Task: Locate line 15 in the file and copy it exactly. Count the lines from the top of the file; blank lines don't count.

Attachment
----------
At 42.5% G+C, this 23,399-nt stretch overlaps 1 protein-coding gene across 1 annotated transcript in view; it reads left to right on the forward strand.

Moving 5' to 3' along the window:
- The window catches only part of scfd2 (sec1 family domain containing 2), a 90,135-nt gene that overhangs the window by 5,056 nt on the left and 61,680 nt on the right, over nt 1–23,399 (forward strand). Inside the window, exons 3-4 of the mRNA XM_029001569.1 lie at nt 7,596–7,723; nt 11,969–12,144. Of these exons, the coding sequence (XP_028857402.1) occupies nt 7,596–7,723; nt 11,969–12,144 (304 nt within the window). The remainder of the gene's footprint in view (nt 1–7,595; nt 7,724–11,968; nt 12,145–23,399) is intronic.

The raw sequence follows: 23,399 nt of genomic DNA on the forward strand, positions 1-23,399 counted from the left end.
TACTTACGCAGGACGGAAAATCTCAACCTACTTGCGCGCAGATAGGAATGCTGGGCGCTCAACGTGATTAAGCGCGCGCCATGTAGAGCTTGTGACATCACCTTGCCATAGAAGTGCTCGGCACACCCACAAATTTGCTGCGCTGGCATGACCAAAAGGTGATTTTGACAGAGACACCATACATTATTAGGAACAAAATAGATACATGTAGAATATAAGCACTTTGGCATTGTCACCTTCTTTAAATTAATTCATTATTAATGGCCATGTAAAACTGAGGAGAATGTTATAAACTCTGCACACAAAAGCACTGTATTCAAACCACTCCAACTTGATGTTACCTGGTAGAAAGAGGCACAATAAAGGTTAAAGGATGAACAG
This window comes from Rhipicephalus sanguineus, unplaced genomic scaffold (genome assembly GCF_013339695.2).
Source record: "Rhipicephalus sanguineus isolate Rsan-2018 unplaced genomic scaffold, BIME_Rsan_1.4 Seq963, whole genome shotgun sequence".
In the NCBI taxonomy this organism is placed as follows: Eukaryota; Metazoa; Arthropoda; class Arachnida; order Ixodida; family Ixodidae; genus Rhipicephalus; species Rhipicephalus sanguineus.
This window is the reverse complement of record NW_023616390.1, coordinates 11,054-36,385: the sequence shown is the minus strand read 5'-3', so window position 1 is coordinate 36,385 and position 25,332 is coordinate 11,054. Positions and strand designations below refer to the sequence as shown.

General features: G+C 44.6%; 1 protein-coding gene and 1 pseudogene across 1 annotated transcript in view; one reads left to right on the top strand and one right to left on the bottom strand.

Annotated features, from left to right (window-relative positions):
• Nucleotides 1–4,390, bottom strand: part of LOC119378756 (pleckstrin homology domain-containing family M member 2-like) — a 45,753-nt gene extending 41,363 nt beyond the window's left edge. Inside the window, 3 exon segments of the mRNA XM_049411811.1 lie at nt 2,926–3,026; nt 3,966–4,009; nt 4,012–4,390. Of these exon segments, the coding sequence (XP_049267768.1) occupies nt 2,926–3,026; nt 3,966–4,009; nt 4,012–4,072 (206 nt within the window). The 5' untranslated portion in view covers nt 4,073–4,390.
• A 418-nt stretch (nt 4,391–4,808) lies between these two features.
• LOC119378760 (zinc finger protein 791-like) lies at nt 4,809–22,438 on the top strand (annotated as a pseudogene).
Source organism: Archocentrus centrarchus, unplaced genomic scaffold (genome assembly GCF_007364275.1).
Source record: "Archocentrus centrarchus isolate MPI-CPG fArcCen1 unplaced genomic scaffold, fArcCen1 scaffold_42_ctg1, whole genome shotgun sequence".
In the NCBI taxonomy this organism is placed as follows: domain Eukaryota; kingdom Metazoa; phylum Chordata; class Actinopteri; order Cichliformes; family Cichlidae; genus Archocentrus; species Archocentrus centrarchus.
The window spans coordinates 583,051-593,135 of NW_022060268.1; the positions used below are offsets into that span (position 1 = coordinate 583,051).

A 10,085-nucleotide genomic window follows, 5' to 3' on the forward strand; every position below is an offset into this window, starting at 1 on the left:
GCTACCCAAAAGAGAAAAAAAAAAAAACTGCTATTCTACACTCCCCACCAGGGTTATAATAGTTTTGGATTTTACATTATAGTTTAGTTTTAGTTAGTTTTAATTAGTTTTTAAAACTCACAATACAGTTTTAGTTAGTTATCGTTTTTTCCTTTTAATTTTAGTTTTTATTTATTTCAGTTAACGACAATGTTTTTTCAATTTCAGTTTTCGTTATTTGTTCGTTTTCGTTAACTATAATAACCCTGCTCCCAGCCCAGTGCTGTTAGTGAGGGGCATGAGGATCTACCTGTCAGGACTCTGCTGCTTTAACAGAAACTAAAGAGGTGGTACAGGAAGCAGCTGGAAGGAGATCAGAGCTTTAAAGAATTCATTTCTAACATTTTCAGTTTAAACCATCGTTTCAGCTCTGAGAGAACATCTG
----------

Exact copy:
Source organism: Archocentrus centrarchus, unplaced genomic scaffold (genome assembly GCF_007364275.1).